# How to determine the correct capacity for a sub-panel for a shop?

I plan to install a sub-panel for my woodworking shop, and would like to determine the total capacity that should supply that sub-panel. These are the main items that will likely be running in the shop, possibly simultaneously:

• table saw, 240v, 14 amp
• dust collector, 120v, 9 amp
• freezer, 14 cu ft (I don't have the amperage)

(The lights are run on their own circuit.)

What is an appropriate capacity for the sub-panel?

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This is not an answer related to code but simply doing the layman's math.

First off the Freezer should be on a dedicated circuit. Not because of any excessive amperage draw, but because if you fire up the table saw and the dust collector at the same time and it pops the breaker, you don't want the freezer being shut off for potentially an undetermined period of time, ruining whatever's inside.

If you figure 20A breaker for the table saw (another dedicated circuit would be wise), 15 for the dust collector and 15 for the freezer, plus another 15 for assorted outlets, you're looking at a 100A sub panel to allow for the 65A you're needing, plus to allow room for expansion (required by code in CA, not sure about US but you generally don't want to max the panel out from the beginning).

Which raises the question - what kind of amperage does your MAIN panel carry - you're adding a 100A sub, which means even if your house panel is 200A it may not be enough.

I am not trying to say that if you add up all the breaker limits on a panel you need that much incoming coverage.

It is really about what your peak load will be at any given time - but with a 14A saw, 9A fan and we don't know what A freezer will take but the initial cycle start can take up to 10-12A - that means you'll be looking at periodic peaks (when all three are running) of 36A. 50A would be plenty for this - but I'm assuming you're going to install other outlets as well.

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A 100A subpanel is fine, even if the main panel is only 100A. Overdrawing at any point beyond the main panel will simply trip the main breaker.... – Matthew Sep 6 '12 at 15:09
Even if the total house draw is going to exceed 100A when he's out in the workshop working? – The Evil Greebo Sep 6 '12 at 15:10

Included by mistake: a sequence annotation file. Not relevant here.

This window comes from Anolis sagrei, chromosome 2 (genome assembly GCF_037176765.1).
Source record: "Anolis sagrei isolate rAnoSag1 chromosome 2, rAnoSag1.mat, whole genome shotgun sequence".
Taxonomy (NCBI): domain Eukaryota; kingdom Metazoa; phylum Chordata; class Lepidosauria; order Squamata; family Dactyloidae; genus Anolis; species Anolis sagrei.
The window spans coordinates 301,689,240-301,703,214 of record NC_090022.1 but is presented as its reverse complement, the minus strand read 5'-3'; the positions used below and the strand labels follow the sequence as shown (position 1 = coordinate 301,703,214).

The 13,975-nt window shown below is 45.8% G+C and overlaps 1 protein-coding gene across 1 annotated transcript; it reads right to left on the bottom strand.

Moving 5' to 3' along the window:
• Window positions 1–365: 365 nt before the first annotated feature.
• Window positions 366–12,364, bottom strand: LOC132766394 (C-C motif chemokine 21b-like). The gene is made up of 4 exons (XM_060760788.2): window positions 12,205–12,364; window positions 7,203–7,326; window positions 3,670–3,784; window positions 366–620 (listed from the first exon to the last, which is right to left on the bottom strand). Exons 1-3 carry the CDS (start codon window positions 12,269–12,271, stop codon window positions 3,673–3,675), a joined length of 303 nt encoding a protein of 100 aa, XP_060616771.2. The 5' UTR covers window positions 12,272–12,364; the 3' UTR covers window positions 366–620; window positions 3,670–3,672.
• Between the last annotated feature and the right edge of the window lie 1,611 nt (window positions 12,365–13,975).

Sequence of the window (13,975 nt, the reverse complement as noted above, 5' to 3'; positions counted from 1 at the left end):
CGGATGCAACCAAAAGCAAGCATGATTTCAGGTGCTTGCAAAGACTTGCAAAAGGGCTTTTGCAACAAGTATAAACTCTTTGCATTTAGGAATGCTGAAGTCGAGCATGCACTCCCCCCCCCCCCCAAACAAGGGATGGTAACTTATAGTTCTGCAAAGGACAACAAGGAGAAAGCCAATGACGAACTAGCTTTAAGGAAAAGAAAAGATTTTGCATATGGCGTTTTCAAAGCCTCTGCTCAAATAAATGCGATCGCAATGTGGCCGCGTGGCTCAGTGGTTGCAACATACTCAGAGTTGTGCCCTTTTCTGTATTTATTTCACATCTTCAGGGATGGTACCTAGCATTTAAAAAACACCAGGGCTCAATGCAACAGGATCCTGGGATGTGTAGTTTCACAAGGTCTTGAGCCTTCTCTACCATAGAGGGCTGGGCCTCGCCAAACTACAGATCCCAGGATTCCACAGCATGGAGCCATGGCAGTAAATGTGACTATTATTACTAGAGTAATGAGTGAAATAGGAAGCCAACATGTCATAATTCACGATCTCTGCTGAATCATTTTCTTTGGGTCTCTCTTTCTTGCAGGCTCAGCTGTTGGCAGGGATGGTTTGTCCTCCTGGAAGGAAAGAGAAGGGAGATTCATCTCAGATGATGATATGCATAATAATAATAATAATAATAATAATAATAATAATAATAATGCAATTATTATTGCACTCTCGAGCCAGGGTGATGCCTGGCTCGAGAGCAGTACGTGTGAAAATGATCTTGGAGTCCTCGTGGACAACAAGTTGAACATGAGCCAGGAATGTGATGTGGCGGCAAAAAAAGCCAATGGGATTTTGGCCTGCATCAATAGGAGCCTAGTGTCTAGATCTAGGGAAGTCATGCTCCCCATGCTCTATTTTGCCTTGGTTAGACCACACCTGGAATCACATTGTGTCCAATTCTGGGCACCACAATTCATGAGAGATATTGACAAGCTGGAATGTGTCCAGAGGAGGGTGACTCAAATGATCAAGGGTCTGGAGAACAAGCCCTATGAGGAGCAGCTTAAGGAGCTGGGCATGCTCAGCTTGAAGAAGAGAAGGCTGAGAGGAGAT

There isn't a safety or regulatory issue. He'll just trip his main breaker.... same as if I draw the maximum from all the household circuits... a 100A main panel could certainly have 10 20A breakers in it. Try to draw them all to full load and you'll just trip the main. – Matthew Sep 6 '12 at 15:11
Regularly tripping the breaker is not "fine". It may not be unsafe, but it's not fine. If you're going to regularly need that much power (and with a dust vac, table saw and freezer they're not going to run individually) then the right thing to do is upgrade the panel to meet the need. – The Evil Greebo Sep 6 '12 at 15:15
We completely agree. If he regularly intends to draw even close to his main panel rating then he should upgrade it. – Matthew Sep 6 '12 at 15:17

NEC 2008 gives us an easy way to do things in residential.

220.82 Dwelling Unit.

(B) General Loads. The general calculated load shall be not less than 100 percent of the first 10 kVA plus 40 percent of the remainder of the following loads:

(1) 33 volt-amperes/m2 or 3 volt-amperes/ft2 for general lighting and general-use receptacles. The floor area for each floor shall be calculated from the outside dimensions of the dwelling unit. The calculated floor area shall not include open porches, garages, or unused or unfinished spaces not adaptable for future use.

(2) 1500 volt-amperes for each 2-wire, 20-ampere small appliance branch circuit and each laundry branch circuit covered in 210.11(C)(1) and (C)(2).

(3) The nameplate rating of the following:

a. All appliances that are fastened in place, permanently connected, or located to be on a specific circuit

b. Ranges, wall-mounted ovens, counter-mounted cooking units

c. Clothes dryers that are not connected to the laundry branch circuit specified in item (2) d. Water heaters

(4) The nameplate ampere or kVA rating of all permanently connected motors not included in item (3).

So we can use 220.82 (B)(2) to figure for the dust collection, freezer, and an additional circuit for receptacles.

`1500VA * 3 = 4500VA / 120V = 37.5 Amperes`

You'll then have to use the values from the nameplate on the table saw to figure for that (A Volt-Ampere value should be listed on the nameplate, use that number for more accurate calculations). You could also use this method for the dust collection system and freezer since they are both "permanently connected, or located to be on a specific circuit".

`3360VA / 240V = 14 Amperes`

`37.5A + 14A = 51.5A`

So This is what our subpanel will look like.

• 60A double pole breaker in the main panel.
• #6 feeder cable for a run less than 75 ft., #4 feeder cable for a run less than 150 ft.
• 60A main breaker in the subpanel.
• 20A double pole breaker for table saw.
• 20A single pole breaker for dust collector.